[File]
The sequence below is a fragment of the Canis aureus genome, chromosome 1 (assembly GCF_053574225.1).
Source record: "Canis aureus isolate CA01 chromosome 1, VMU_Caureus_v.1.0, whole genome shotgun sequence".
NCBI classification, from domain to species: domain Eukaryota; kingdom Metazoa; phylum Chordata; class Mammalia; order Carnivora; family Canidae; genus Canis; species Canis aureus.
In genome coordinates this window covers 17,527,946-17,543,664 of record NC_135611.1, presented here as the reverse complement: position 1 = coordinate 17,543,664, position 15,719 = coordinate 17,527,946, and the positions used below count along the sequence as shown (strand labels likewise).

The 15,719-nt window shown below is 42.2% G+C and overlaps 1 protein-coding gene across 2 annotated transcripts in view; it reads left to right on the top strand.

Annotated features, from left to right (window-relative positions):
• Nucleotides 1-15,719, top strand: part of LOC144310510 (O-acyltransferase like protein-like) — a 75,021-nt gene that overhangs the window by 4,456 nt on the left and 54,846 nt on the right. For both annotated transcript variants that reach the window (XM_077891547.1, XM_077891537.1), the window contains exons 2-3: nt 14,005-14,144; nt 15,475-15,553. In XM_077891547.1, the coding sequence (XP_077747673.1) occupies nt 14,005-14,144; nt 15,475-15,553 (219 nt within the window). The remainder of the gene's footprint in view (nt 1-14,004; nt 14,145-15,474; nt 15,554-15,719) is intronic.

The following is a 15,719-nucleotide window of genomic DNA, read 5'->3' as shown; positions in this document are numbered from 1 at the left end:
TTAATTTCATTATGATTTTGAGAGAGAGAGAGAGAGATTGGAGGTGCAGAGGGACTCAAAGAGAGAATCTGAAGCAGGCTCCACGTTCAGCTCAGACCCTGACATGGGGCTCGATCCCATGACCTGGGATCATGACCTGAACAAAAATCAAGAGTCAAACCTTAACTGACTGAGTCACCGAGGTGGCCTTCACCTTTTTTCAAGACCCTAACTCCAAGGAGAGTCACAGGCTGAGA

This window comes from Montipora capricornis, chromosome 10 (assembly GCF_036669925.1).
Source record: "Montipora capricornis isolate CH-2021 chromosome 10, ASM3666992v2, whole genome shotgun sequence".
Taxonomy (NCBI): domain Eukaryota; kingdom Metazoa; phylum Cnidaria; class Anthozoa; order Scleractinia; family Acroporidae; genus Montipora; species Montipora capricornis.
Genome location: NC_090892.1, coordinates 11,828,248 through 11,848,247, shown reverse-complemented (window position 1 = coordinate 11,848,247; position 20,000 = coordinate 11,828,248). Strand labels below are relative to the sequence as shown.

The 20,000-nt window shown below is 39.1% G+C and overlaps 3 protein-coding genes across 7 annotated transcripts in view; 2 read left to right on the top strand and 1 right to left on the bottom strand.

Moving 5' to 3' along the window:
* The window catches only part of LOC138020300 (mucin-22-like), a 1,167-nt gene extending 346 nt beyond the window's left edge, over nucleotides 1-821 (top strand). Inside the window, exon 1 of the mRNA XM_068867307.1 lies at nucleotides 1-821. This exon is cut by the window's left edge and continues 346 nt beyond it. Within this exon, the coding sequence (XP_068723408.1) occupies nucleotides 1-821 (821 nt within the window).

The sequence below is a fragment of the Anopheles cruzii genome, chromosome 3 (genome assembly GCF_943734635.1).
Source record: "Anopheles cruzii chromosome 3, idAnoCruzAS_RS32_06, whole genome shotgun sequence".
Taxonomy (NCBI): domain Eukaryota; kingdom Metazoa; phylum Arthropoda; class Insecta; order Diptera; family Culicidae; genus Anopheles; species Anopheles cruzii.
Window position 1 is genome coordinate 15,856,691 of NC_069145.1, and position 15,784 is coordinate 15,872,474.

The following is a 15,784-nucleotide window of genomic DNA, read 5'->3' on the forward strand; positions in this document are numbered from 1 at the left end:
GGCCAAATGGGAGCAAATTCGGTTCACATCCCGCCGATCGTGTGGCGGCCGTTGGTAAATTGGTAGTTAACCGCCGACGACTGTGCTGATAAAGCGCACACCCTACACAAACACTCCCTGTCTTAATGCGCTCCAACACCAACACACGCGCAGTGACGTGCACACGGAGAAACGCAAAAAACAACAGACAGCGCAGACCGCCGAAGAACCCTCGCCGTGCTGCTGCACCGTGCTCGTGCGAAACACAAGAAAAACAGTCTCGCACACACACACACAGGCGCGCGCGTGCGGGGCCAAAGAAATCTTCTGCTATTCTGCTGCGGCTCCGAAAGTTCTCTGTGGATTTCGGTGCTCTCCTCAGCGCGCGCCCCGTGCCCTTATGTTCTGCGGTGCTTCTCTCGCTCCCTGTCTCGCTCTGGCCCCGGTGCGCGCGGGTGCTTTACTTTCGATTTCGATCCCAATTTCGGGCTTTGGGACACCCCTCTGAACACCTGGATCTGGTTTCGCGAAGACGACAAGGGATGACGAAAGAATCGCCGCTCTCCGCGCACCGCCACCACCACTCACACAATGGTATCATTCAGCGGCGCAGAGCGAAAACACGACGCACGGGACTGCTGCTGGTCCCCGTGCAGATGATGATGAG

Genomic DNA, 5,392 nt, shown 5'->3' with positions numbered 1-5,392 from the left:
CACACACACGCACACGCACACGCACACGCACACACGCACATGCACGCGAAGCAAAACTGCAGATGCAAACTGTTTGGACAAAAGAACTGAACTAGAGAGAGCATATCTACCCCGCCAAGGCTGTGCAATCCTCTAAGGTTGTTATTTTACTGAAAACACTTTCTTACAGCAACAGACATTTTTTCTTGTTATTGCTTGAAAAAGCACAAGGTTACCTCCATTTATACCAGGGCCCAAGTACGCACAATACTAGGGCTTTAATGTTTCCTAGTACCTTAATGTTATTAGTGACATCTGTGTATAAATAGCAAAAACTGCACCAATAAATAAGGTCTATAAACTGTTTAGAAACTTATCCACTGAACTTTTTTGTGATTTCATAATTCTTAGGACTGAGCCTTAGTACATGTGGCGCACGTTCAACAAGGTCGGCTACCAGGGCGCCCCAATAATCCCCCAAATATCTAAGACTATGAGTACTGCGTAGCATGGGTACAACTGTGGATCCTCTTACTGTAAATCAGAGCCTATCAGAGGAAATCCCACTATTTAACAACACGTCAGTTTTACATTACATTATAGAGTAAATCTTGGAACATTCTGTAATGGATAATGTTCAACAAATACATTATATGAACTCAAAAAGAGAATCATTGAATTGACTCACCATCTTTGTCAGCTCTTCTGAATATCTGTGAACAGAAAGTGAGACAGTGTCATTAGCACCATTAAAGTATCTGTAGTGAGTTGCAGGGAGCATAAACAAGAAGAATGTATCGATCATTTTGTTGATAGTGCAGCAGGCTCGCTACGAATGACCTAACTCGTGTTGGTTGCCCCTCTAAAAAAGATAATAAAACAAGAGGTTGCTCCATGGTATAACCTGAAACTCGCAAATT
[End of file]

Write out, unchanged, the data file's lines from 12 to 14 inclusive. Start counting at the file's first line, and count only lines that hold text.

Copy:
Taxonomy (NCBI): domain Eukaryota; kingdom Metazoa; phylum Cnidaria; class Anthozoa; order Scleractinia; family Acroporidae; genus Montipora; species Montipora capricornis.
Genome location: NC_090892.1, coordinates 11,828,248 through 11,848,247, shown reverse-complemented (window position 1 = coordinate 11,848,247; position 20,000 = coordinate 11,828,248). Strand labels below are relative to the sequence as shown.

The 20,000-nt window shown below is 39.1% G+C and overlaps 3 protein-coding genes across 7 annotated transcripts in view; 2 read left to right on the top strand and 1 right to left on the bottom strand.